4. The Shurut According to al-Hakim: The Requirements of al-Bukhari and Muslim ["Shurut" = standards of work / methodology.]
    1. Two Rawis [hadith narrators] and the Elimination of Jahala [anonymity]
    2. Doubling Transmission: 1→2→ 4
    3. A Standard for Authenticity and a Standard for the Sahihayn
  5. Admitted Exceptions: al-Mustradak and the Standards of the Sahihayn as Ideal Rather Than Reality ["al-Mustradrak" was al Hakim's work comprising "ilzamat" ("recommended additions").]
  6. Al-Hakim’s Politics: The Expansion of the Authentic Umbrella
  7. Al-Hakim’s Mubtadia and the Ten Thousand ["Mubtadia" = "heretics"]
  8. Al-Hakim’s Target Audience: The Mutazilites and their Criteria for Authentic Hadiths
  9. The Mustadrak as a Common Measure of Authenticity
  10. The Discourse of Legal Theory: The Consensus of the Umma on Hadith
    1. The Hanafis
    2. The Later Mutazilites
    3. The Shafii / Ashari Orthodoxy
    4. The Hanbali Orthodoxy: Abu Yala Iban al-Farra
    5. The Malikis
    6. Al-Hakim and the Consensus of the Umma
  11. A New Common Ground between the Hanbali / Uber-Sunnis and the Shafii / Ashari Schools
  12. An Articulate Uber-Sunni: Abu Nasr al-Waili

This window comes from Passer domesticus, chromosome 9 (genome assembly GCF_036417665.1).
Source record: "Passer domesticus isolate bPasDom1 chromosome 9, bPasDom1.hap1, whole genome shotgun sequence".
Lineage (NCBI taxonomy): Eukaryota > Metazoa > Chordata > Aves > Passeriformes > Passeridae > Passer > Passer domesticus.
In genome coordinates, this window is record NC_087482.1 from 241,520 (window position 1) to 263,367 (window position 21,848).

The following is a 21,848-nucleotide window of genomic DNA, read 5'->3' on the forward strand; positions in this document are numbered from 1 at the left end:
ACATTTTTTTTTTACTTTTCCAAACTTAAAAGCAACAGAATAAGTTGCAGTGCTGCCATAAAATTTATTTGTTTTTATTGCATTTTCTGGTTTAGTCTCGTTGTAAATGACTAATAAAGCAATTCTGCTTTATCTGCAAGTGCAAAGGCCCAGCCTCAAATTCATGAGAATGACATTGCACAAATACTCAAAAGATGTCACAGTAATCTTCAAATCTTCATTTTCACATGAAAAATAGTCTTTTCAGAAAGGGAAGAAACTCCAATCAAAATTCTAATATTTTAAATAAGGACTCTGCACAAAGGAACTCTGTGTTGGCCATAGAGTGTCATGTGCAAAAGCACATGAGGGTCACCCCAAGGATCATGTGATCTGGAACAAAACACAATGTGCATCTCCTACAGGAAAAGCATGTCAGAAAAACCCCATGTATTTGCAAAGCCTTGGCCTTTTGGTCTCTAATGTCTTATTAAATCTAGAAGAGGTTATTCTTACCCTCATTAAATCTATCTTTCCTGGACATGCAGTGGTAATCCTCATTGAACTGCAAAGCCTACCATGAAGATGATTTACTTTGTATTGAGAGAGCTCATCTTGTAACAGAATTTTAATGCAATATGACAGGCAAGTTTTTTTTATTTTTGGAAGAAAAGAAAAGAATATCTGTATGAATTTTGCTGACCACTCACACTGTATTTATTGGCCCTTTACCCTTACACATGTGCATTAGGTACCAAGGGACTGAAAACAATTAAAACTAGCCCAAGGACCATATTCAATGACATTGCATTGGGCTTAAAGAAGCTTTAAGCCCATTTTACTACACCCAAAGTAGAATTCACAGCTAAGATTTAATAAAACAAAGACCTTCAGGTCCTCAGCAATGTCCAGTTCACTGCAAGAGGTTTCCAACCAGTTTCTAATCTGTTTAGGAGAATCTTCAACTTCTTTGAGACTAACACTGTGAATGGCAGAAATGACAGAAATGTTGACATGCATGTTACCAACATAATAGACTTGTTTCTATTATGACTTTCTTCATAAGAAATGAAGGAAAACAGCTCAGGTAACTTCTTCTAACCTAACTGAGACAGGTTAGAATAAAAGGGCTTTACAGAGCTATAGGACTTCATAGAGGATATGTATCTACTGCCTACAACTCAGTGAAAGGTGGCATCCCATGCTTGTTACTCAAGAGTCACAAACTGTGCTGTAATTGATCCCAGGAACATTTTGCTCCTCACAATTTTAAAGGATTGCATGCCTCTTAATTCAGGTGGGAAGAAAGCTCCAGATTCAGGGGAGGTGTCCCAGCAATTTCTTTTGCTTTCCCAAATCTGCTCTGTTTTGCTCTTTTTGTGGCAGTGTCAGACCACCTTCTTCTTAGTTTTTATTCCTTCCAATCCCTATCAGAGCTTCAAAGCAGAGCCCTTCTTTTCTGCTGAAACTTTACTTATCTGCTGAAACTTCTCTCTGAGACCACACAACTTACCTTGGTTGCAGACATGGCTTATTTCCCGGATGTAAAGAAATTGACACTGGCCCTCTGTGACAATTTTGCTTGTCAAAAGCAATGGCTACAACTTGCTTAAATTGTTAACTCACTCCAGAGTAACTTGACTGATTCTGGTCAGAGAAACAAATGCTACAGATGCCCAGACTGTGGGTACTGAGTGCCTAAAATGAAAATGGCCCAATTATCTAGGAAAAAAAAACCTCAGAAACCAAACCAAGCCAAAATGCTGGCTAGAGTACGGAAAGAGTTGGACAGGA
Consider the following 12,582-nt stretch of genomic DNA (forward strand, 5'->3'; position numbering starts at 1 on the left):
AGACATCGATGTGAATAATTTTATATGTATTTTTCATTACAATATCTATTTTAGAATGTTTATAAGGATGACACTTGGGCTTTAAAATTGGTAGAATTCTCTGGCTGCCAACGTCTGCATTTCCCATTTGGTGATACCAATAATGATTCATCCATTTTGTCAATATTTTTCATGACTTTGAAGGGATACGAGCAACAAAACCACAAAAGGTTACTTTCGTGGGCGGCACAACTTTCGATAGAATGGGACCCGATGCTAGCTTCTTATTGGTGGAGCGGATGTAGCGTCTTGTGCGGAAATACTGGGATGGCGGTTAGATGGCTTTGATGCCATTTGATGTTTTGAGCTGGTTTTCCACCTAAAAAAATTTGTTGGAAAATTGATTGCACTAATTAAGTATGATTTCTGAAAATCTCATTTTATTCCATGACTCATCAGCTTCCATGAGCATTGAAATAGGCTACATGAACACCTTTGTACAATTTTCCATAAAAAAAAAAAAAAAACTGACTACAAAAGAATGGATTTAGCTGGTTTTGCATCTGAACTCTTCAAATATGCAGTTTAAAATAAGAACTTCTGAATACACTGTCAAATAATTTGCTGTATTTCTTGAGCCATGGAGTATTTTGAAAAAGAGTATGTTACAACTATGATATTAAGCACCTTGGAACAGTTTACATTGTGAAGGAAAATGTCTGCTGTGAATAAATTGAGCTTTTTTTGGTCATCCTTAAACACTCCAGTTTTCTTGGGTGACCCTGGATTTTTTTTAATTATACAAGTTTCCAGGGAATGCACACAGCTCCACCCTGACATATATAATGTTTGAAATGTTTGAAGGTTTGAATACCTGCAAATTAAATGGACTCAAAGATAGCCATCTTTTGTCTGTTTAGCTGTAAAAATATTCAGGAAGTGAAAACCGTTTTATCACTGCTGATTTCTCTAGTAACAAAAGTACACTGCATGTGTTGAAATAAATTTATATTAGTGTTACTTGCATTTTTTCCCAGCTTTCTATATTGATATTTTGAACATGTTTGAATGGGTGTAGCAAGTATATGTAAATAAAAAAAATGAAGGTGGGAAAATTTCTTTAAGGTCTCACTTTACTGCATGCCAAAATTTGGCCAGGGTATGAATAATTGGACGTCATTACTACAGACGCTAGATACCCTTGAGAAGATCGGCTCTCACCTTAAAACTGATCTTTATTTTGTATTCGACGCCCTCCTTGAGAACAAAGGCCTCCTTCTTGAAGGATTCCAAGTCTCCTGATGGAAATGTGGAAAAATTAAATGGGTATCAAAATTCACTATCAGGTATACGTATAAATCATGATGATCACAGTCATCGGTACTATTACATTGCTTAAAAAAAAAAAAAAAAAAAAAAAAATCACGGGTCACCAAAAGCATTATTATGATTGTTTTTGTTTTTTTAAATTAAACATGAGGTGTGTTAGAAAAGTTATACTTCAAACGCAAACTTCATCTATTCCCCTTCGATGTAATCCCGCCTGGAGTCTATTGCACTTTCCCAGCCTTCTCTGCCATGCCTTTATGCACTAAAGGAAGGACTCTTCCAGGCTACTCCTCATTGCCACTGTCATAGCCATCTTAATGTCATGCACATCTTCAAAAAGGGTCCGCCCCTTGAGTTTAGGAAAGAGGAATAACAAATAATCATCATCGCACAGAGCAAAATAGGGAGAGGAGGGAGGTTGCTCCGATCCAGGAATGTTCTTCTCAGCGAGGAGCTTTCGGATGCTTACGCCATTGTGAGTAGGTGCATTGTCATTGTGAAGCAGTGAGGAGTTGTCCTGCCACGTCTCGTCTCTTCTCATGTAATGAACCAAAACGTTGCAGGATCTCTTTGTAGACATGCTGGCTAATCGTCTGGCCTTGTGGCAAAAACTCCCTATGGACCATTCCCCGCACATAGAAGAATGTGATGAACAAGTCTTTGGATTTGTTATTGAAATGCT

13. Imam al-Haramayn al-Juwayni: A Consummate Shafii and Ashari
  14. The Sahihayn Canon: The Authority of Convention and Common Ground
  15. Conclusion: Why the Sahihayn Now?

6. The Canon and the Needs of the Community: The Sahihayn as Measure of Authenticity, Authoritative Reference and Exemplum

  1. Introduction
    1. The Need for a Common Measure of Authenticity: The Sahihayn in Scholarly Debate
  2. Takhrij: Applying the Measure of Authenticity [The “Takhrij” of a hadith is a listing of the various collections in which it is reported.”]
  3. The Origins of Takhrij Among the Students of al-Hakim al-Naysaburi
  4. The Historical Application of Takhrij
    1. Polemics and Debate
    2. Bolstering Formative Texts
  5. Misuse of the Sahihayn Canon
    1. The Need for an Authoritative Reference: The Sahihayn and Non-Hadith Specialists
  6. The Need for an Exemplum: Aristotle’s Poetics and the Canon that Sets the Rule